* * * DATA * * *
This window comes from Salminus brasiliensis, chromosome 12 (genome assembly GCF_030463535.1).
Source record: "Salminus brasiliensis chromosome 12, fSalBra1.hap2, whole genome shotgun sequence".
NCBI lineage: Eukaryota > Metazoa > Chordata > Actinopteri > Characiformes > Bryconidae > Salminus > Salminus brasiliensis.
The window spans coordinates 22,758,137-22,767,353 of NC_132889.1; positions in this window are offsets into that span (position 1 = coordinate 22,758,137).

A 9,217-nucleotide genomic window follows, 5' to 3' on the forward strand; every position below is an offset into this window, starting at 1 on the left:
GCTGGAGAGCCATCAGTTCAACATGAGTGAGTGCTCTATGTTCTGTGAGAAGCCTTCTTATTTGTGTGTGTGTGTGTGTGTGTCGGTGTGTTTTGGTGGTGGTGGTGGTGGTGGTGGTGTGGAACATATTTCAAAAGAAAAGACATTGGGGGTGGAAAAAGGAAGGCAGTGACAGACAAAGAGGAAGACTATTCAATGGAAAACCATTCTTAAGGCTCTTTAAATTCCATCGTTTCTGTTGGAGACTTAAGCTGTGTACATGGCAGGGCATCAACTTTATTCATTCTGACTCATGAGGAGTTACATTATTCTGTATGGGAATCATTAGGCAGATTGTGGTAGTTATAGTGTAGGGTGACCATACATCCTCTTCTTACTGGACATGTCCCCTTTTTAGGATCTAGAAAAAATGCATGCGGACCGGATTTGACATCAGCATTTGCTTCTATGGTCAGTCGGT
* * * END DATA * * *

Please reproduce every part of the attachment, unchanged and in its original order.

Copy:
This window comes from Salminus brasiliensis, chromosome 12 (genome assembly GCF_030463535.1).
Source record: "Salminus brasiliensis chromosome 12, fSalBra1.hap2, whole genome shotgun sequence".
NCBI lineage: Eukaryota > Metazoa > Chordata > Actinopteri > Characiformes > Bryconidae > Salminus > Salminus brasiliensis.
The window spans coordinates 22,758,137-22,767,353 of NC_132889.1; positions in this window are offsets into that span (position 1 = coordinate 22,758,137).

A 9,217-nucleotide genomic window follows, 5' to 3' on the forward strand; every position below is an offset into this window, starting at 1 on the left:
GCTGGAGAGCCATCAGTTCAACATGAGTGAGTGCTCTATGTTCTGTGAGAAGCCTTCTTATTTGTGTGTGTGTGTGTGTGTGTCGGTGTGTTTTGGTGGTGGTGGTGGTGGTGGTGGTGTGGAACATATTTCAAAAGAAAAGACATTGGGGGTGGAAAAAGGAAGGCAGTGACAGACAAAGAGGAAGACTATTCAATGGAAAACCATTCTTAAGGCTCTTTAAATTCCATCGTTTCTGTTGGAGACTTAAGCTGTGTACATGGCAGGGCATCAACTTTATTCATTCTGACTCATGAGGAGTTACATTATTCTGTATGGGAATCATTAGGCAGATTGTGGTAGTTATAGTGTAGGGTGACCATACATCCTCTTCTTACTGGACATGTCCCCTTTTTAGGATCTAGAAAAAATGCATGCGGACCGGATTTGACATCAGCATTTGCTTCTATGGTCAGTCGGT